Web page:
By Geoffrey Geddes
I grew up in the sixties, an only child raised by a single mother. Mom loved me and did her best to protect and instruct me. But divorce, fear, and a glass ceiling prompted her to frequently relocate our mini-family, perpetually pursuing a situational reboot. I played the new kid in school seven times between fourth grade and my high school graduation: ever the uncomfortable outsider, never sure of the rules.
For more than 50 years I pretended at life. I spent much of my time focused on worries and regrets, paying little attention to my present moments. Don’t cry for me; I also enjoyed a good share of love and laughter. Still, the preponderant pain of life confused me. Why did I have so few friends? How had I become so fat? Why did I drop out of college? Why did my wife leave me? How did I end up in such a unsatisfying job? Where is the joy? What is joy?
Again, my life has been anything but tragic. I raised three children to exemplary adulthood – each one a wonderful amalgam of the best parts of their mother and me. I returned to school part-time and earned a bachelor’s degree in paralegal studies (for financial reasons) and a master’s degree in humanities (for personal satisfaction). And, at age 57, I shed 165 pounds and achieved a “normal” weight for the first time in over 30 years. Things are, most assuredly, looking up.
Everyone grows older; not everyone grows wiser. Yet, given a sufficiently open mind, a few sage guides, and a bit of luck, longevity will sometimes yield a few helpful lessons. I spent much of my first half-century thoughtlessly reacting to my circumstances and my self-centered impulses. But I also occasionally looked up from my reflexive grind to inquire and reflect, and to listen to the precious mentors that fortune placed along my path. And, sure enough, I learned a few lessons that might be worth sharing.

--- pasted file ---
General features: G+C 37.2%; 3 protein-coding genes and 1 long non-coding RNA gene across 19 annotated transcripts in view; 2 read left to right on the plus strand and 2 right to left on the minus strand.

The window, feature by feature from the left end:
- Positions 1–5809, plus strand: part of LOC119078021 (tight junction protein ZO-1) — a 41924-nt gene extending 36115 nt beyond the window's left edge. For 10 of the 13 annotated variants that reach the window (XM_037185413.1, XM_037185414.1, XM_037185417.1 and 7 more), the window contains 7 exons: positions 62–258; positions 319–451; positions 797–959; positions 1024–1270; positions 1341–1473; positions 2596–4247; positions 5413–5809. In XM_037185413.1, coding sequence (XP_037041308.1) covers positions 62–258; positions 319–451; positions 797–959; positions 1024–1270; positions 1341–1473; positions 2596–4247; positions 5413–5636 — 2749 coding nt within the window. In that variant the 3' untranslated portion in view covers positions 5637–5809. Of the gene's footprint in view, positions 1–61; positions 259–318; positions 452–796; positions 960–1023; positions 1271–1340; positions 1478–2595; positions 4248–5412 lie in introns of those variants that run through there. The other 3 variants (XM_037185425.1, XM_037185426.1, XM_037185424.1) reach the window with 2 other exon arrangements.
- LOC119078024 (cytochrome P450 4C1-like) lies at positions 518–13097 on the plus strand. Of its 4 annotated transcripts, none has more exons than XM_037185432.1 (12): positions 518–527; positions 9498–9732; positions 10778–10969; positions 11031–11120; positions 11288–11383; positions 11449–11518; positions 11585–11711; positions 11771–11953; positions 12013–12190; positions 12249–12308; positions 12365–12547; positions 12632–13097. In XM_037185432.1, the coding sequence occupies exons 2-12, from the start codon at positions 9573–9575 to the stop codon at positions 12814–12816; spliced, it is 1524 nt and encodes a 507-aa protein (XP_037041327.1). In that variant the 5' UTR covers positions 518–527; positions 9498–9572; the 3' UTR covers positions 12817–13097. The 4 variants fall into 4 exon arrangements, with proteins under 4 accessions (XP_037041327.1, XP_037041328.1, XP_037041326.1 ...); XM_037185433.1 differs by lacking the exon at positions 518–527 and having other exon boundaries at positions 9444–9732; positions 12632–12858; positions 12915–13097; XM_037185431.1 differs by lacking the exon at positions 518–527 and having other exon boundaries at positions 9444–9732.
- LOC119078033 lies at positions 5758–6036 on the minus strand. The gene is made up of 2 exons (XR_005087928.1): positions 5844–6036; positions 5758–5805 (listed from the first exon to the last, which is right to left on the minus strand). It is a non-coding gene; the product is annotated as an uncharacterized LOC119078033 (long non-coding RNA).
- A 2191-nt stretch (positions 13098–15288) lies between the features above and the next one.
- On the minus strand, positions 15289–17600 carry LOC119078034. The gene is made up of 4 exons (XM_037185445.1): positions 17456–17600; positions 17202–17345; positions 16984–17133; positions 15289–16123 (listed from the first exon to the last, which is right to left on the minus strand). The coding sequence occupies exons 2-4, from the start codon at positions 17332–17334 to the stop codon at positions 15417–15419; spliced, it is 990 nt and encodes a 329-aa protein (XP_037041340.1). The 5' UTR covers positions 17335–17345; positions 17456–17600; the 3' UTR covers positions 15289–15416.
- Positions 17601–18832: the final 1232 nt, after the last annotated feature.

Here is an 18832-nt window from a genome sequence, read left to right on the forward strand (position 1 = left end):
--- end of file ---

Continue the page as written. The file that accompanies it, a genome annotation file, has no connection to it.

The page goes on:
For instance, I learned that, since we have no control over our original physical or social context, bemoaning our initial lot is futile. Neither do we have much control over our early conditioning: Mom is an alcoholic or a princess; Dad is a carpenter or an astronaut; or Miss Marian finds us on the library steps. Only when we begin to mature might we impact our story.
I also learned that humans choose their fate. Context and early conditioning often impose formidable obstacles that can foil expectations and decimate dreams. Yet, regardless of the nature and abundance of those challenges, effective living remains a product of choice. Once mature and relatively free from prepubescent dependency, we choose to be sad or happy, we choose to be sick or well, we choose to be fat or thin, and we choose to live authentically and gratefully or to petulantly mark time until death.
I also learned (or perhaps decided) that late is definitely preferable to never. I desire to learn; I desire to write; I desire to teach and counsel – to help people meet challenges similar to my own; I desire to live and work in harmony with my best self, rather than in service to my relief-seeking self. In a traditional hero’s journey, the hero might initially refuse the call to adventure, which is essentially a call to live authentically and fully. In myth, the refusal serves to highlight character flaws and heighten dramatic tension. In life, the hero is typically a mal-conditioned Late Bloomer like me, and a delay merely delays. The time, I think, is now. In truth, the time is always now; no better time exists to take up the reigns of your life and commit to the ride. Why, then, do people delay? More importantly, why (and how) do they finally begin?